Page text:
In spite of all the talk about tax reform. That won’t impact us for maybe a year.
For now all of you higher-income individuals, here are Debby’s tips for your 2016 taxes.
We know that you have worked hard for your money and would like to reap the benefits to the greatest extent possible. Your ultimate goal is to sustain a successful wealth-building strategy while avoiding unnecessary and expensive tax consequences. We are interested in helping you achieve these objectives.
For the last few years, there has been talk of major tax reform that would place an increased tax burden on higher income individuals. Some budget proposals include revenue raisers with increased taxes on high-income individuals and new taxes on foreign earnings of U.S. multinational firms. The so-called “Buffet Rule,” which would impose a minimum tax rate of 30 percent on adjusted gross income (AGI) over $1 million, is again being touted as an option, along with another increase in the top effective capital gains and dividends rate.
Although it is uncertain when or if tax reform will be enacted, it is wise to weigh your options carefully with higher tax rates looming on the horizon. Higher income individuals like you must carefully structure your financial transactions in order to minimize your tax burden.
Some of the issues that may impact your tax planning for 2016 include:
- Your marginal tax rate
- Personal exemption and itemized deduction phaseouts
- Additional 0.9 percent Medicare tax on wages and self-employment income over threshold amounts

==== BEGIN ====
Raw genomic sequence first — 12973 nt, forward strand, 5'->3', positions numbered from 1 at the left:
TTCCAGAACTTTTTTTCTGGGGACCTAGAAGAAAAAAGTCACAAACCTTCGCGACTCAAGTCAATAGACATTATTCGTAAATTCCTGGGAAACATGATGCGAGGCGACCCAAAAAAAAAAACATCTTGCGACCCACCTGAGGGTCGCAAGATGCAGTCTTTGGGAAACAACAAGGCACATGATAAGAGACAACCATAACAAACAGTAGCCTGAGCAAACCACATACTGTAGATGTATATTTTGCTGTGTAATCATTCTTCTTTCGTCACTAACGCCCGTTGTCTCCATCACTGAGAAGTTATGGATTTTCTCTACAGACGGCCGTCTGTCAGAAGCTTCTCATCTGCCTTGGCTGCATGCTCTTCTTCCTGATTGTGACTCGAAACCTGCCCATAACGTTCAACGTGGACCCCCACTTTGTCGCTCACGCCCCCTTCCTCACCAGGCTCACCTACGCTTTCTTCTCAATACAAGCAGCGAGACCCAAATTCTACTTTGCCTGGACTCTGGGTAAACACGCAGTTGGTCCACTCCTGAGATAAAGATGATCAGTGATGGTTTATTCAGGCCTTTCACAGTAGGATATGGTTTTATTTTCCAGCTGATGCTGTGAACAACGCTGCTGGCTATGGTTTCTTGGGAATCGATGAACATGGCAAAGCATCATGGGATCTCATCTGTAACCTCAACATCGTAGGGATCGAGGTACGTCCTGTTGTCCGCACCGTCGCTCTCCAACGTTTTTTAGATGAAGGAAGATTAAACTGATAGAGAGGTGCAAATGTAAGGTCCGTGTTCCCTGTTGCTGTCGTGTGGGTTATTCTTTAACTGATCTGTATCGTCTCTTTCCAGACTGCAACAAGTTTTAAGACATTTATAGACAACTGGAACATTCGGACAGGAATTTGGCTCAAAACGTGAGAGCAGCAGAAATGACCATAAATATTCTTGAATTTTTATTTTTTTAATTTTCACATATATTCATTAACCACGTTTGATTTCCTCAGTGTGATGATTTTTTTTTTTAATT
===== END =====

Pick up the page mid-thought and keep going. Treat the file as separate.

- Net investment income tax of 3.8 percent for taxpayers with modified AGI exceeding threshold amounts
- A capital gain rate of 20 percent for taxpayers in the highest tax bracket
- Gain exclusion for small business stock acquired in 2016 or later and held for more than 5 years
- Foreign account disclosure and reporting requirements and related enforcement penalties
- In-service rollovers to designated Roth accounts without the imposition of a 10-percent additional tax on early distributions
- IRA distributions to charity of up to $100,000
- Strict rules about deducting passive activity losses (PALs)
- Alternative minimum tax (AMT)
As you can see, the more complex issues faced by higher-income individuals create a challenging planning environment for the 2016 tax filing season. We would like to meet with you to discuss the options that are best suited to meet your personal financial goals while minimizing your tax liability. Please contact our office at your earliest convenience. Call 719-548-1646 to make an appointment.
Phases Accounting and Tax Preparation
Reproduced with permission from CCH’s Client Letter, published and copyrighted
by CCH Incorporated, 2700 Lake Cook Road, Riverwoods, IL 60015.